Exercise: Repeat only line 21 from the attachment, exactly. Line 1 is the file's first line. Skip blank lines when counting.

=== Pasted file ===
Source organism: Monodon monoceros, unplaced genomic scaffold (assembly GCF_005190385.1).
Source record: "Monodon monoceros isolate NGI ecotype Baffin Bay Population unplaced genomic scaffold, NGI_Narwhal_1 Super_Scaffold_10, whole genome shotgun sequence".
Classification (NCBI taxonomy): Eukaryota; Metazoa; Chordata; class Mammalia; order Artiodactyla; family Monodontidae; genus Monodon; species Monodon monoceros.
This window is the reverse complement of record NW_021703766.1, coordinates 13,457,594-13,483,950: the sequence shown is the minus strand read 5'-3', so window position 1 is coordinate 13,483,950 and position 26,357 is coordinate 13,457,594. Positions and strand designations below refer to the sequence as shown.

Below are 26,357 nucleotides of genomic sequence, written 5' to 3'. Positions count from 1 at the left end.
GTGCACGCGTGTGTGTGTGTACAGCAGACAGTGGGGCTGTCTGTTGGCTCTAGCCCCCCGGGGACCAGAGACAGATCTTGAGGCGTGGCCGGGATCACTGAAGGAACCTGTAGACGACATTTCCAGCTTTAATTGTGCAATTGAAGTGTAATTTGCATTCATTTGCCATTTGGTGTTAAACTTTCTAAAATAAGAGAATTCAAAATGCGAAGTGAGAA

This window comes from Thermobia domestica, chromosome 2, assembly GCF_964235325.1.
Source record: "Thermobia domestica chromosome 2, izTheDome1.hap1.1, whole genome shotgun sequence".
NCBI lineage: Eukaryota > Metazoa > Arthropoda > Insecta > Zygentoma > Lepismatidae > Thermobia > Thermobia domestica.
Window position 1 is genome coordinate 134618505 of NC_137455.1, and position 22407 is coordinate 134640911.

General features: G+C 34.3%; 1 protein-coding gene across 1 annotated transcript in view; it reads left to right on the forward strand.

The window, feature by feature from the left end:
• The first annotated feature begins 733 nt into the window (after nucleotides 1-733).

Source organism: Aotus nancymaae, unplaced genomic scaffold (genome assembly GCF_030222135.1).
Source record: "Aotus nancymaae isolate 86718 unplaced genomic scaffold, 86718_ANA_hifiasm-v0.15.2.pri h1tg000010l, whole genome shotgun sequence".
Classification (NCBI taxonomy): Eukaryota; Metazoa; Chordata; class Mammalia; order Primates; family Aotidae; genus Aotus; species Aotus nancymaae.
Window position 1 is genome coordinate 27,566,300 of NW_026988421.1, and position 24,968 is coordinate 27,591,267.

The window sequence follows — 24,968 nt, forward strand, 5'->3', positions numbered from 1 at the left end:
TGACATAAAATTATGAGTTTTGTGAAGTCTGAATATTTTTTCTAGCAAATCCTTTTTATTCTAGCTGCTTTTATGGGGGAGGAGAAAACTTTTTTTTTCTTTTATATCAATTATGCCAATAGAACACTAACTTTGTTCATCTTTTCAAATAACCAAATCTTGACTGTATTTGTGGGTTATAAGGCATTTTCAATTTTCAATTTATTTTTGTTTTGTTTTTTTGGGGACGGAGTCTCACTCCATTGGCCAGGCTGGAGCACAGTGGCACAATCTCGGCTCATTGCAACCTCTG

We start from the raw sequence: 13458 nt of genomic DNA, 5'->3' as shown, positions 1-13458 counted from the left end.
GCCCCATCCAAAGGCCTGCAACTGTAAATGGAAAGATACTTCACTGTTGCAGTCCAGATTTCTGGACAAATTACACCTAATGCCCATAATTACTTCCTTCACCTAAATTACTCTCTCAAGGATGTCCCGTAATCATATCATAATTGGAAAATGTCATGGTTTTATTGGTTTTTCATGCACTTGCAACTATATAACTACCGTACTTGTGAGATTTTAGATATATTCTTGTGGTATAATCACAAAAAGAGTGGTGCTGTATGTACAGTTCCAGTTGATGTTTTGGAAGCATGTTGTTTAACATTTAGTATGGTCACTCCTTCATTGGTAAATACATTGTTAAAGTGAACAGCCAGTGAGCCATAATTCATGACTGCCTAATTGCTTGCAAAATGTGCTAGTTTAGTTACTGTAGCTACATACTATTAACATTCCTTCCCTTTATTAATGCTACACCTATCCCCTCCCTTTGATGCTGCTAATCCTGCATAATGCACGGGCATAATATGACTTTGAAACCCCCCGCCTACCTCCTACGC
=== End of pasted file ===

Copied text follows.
GCCCCATCCAAAGGCCTGCAACTGTAAATGGAAAGATACTTCACTGTTGCAGTCCAGATTTCTGGACAAATTACACCTAATGCCCATAATTACTTCCTTCACCTAAATTACTCTCTCAAGGATGTCCCGTAATCATATCATAATTGGAAAATGTCATGGTTTTATTGGTTTTTCATGCACTTGCAACTATATAACTACCGTACTTGTGAGATTTTAGATATATTCTTGTGGTATAATCACAAAAAGAGTGGTGCTGTATGTACAGTTCCAGTTGATGTTTTGGAAGCATGTTGTTTAACATTTAGTATGGTCACTCCTTCATTGGTAAATACATTGTTAAAGTGAACAGCCAGTGAGCCATAATTCATGACTGCCTAATTGCTTGCAAAATGTGCTAGTTTAGTTACTGTAGCTACATACTATTAACATTCCTTCCCTTTATTAATGCTACACCTATCCCCTCCCTTTGATGCTGCTAATCCTGCATAATGCACGGGCATAATATGACTTTGAAACCCCCCGCCTACCTCCTACGC